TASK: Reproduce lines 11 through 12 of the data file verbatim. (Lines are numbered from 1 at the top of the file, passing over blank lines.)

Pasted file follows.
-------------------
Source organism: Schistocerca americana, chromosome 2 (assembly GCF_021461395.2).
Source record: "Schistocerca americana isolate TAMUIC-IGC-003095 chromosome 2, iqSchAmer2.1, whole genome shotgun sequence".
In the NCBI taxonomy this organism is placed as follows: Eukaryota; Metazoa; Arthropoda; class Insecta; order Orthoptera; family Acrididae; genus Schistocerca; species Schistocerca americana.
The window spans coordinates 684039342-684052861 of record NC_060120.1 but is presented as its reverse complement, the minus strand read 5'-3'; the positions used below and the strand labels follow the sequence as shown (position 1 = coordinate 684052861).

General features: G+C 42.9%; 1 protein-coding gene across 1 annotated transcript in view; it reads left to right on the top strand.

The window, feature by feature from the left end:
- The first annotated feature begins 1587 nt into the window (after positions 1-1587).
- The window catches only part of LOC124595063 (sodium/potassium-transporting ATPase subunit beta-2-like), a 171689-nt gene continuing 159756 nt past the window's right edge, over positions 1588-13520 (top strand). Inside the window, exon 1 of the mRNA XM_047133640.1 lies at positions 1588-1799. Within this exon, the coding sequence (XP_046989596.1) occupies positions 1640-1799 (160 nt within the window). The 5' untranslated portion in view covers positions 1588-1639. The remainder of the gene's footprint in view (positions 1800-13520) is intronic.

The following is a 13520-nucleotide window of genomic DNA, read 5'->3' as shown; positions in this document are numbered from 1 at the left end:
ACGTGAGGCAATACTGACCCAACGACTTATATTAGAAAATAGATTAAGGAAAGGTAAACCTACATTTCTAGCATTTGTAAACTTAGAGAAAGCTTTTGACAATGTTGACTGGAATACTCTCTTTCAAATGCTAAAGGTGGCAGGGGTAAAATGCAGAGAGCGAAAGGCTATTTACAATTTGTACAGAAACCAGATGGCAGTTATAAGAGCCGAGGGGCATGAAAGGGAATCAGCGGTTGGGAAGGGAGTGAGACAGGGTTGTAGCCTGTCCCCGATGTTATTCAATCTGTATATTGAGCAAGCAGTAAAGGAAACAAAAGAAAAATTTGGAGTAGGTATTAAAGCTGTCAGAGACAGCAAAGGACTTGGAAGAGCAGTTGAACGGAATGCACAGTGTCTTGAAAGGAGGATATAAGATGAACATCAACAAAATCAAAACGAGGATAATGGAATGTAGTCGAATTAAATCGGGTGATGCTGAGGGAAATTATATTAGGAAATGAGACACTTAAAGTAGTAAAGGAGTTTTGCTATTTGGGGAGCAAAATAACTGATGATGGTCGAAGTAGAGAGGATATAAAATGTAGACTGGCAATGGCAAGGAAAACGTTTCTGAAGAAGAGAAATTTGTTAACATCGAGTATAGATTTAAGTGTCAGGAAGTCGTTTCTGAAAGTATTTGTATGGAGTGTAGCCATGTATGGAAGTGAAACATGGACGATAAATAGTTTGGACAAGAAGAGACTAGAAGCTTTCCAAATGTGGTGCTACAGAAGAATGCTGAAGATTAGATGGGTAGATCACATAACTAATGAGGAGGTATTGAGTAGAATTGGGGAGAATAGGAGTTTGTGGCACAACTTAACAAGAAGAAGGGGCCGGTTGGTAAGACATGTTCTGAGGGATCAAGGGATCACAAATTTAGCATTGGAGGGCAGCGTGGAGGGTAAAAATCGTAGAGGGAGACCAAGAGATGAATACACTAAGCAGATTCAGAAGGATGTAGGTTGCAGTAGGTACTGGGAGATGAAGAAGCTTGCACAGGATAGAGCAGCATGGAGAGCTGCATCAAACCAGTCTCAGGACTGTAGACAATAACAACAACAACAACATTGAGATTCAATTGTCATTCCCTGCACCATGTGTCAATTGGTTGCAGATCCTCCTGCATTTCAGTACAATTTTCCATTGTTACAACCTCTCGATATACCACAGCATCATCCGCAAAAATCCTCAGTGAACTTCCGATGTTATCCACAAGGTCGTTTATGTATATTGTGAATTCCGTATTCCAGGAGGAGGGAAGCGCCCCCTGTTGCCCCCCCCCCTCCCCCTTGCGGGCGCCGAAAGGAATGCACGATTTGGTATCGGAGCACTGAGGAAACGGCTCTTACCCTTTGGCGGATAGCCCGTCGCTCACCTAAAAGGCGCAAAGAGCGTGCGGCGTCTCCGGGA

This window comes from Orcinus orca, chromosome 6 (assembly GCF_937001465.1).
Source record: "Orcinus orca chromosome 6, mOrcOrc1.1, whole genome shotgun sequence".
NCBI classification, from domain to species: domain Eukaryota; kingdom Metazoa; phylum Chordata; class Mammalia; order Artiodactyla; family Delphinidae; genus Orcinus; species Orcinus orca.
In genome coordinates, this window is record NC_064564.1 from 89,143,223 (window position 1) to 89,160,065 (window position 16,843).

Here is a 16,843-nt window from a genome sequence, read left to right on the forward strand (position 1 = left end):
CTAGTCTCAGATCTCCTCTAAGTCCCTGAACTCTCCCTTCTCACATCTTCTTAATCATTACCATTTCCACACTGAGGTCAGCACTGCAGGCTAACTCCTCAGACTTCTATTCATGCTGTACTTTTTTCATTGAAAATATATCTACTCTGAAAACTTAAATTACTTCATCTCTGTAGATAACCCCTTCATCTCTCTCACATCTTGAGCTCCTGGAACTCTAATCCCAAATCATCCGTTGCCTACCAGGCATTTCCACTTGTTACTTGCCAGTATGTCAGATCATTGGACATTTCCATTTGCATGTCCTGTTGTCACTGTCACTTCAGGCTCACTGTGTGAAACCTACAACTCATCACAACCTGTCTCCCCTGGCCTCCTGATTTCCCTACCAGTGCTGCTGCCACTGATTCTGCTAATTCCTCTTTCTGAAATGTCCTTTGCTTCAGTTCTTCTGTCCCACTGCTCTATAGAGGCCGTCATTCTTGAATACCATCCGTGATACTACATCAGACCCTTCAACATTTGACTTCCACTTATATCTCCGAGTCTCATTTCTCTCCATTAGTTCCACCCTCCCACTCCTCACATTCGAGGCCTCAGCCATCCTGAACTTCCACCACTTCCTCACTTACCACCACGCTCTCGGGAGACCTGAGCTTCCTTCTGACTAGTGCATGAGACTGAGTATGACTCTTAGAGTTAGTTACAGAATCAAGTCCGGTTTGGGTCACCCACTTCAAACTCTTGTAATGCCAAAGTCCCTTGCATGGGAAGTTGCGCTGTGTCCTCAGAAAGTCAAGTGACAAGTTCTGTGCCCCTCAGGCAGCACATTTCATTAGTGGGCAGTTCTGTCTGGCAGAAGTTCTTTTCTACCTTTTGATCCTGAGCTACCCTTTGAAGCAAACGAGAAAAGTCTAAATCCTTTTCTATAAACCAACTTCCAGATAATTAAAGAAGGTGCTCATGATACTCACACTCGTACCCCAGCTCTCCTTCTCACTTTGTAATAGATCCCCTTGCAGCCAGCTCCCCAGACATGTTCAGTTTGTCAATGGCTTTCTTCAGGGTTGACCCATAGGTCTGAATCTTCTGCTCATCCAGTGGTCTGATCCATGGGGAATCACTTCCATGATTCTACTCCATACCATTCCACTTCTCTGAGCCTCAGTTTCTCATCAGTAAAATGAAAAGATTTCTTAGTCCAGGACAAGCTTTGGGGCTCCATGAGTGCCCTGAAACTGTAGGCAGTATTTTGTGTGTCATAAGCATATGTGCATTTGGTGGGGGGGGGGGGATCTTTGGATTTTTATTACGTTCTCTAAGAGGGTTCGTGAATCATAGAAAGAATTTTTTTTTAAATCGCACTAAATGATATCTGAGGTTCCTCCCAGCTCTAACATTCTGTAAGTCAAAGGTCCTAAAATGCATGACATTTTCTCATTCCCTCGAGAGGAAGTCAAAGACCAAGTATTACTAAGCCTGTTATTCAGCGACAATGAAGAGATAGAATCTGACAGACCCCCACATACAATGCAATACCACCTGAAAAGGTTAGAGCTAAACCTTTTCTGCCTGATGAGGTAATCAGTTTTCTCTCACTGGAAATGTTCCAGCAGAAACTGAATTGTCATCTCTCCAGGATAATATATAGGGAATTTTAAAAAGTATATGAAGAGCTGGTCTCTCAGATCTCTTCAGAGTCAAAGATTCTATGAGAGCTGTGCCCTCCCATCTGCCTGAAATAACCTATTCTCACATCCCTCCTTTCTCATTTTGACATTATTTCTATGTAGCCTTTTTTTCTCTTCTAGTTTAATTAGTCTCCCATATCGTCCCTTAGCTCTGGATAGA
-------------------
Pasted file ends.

This window comes from Orcinus orca, chromosome 6 (assembly GCF_937001465.1).
Source record: "Orcinus orca chromosome 6, mOrcOrc1.1, whole genome shotgun sequence".